Prices rise, not hunger
GLOBAL CHRONIC hunger has declined significantly despite sharp increases in the prices of primary food products since 2008. Price hikes have limited effect on consumers, states Food and Agriculture Organization (FAO), in the report, The State of Food Insecurity in the World.
According to FAO, chronic hunger is when a person does not regularly get enough food to lead an active life.
The report, released on October 1, this year, contradicts its own Food Price Index (FPI) report of 2009-2011 which predicted that large swings in primary food product prices that take place due to short-term changes in economic environment, would severely affect food security of the poor and break the declining trend of global chronic hunger.
The new report, which FAO prepared with the help of the International Fund for Agricultural Development (IFAD) and the World Food Programme (WFP), states that when prices rise people tend to shift to cheaper and less nutritious foods rather than going hungry. This increases the risk of micronutrient deficiencies and foments malnutrition which can have long-term effects on people’s health.
The report, thus, considers hunger synonymous with undernourishment and states that despite a decline millions are still chronically hungry across the globe. In 2011-13, one in every eight persons suffers from chronic hunger. In the same period, as many as 842 million people in developing regions suffered from chronic hunger, down from 868 million in 2010-12. Compared to this, 15.7 million chronically hungry people live in developed countries.
In 1996, WFP had targeted to halve the number of chronically hungry people in developing regions to 498 million by 2015. It looked like a distant dream, but 18 countries achieved the goal in 2012. Most of these countries were from Central Asia, Latin America, Southeast Asia, Africa (Ghana) and North America (Cuba).
In 1990-92, UN’s Millennium Development Goal-1 (MDG-1) had aimed to reduce the number of chronically hungry people in developing regions from 24 per cent to 12 per cent by 2015. The present trend indicates that prevalence of undernourishment in developing regions would be 13 per cent, marginally above the MDG target (see ‘Trend of hunger decline’).
With the target year close by, the report stresses the need to initiate programmes that would deliver fast results. Besides measures to improve access to food through safety nets, it also talks about the need for cash transfers and cash-and-voucher schemes to raise local demand for food, which would stimulate production.
The three organisations have urged countries “to make considerable and immediate additional efforts” to meet the MDG and WFP targets. “With a final push in the next couple of years, we can still reach the MDG target,” write heads of FAO, IFAD and WFP, José Graziano da Silva, Kanayo F Nwanze and Ertharin Cousin respectively, in their foreword to the report.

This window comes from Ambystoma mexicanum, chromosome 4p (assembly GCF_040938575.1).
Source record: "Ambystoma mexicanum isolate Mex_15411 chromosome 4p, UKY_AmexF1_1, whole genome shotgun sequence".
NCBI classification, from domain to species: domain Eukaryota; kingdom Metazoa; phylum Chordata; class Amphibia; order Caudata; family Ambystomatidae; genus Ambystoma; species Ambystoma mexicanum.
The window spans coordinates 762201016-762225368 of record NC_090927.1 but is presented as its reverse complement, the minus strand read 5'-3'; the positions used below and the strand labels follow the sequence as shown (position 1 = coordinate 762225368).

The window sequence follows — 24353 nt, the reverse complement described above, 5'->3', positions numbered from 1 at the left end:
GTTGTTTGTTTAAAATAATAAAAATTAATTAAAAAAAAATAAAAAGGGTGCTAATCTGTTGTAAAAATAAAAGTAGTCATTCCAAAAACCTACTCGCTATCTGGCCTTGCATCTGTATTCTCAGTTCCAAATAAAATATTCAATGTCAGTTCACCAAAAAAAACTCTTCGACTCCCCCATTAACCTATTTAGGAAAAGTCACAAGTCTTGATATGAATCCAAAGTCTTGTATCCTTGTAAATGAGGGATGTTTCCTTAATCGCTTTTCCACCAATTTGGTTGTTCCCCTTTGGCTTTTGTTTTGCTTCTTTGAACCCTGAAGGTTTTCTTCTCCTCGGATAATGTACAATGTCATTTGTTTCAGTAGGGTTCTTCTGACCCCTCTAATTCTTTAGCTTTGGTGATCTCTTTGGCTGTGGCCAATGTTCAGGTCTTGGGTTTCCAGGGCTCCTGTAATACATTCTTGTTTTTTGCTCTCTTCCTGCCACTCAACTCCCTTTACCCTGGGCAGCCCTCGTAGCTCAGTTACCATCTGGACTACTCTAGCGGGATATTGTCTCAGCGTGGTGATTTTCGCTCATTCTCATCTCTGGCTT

They have also called for nutrition-sensitive interventions in agriculture and food systems as a whole, and in public health and education, especially for women. “Policies aimed at enhancing agricultural productivity and increasing food availability, especially when smallholders are targeted, can achieve hunger reduction even where poverty is widespread. When they are combined with social protection and other measures that increase the incomes of poor families, they can have an even more positive effect and spur rural development, by creating vibrant markets and employment opportunities, resulting in equitable economic growth,” they said.
Hunger reduction disparate
Regional disparities persist in hunger reduction despite significant progress the world over. In the past few years, Sub-Saharan Africa has made very little progress and remains the region with highest prevalence of undernourishment with one in four people estimated to be chronically hungry.
No recent progress has been seen in Western Asia, while South Asia and North Africa witnessed slow change. More substantial reductions in the number of hungry and prevalence of undernourishment have occurred in most countries of East Asia, Southeastern Asia and Latin America.
Progress in South Asia is slow compared to other Asian regions such as Caucasus, Central Asia, Eastern Asia and Southeastern Asia. West Asia is the only region where the number and percentage of the undernourished has increased.
India has shown very slow progress compared to Bangladesh and Sri Lanka while the degree of chronic hunger has almost ceased to fall in Pakistan and Nepal (see ‘Hunger in South Asia’).
In the past few years, high economic growth has held key to hunger reduction. The report states that improvement in communication has helped overcome traditional infrastructural constraints and promoted market integration. Agricultural productivity has also increased due to higher public and private investments. In some countries, remittance inflow played a crucial role in spurring domestic growth.
The report calls for special schemes for the poor so that they share fruits of the growth. Specific policies targeting the poor, especially in rural areas, are needed. “In poor countries, hunger and poverty reduction will only be achieved with growth that is not only sustained, but also broadly shared,” it says.
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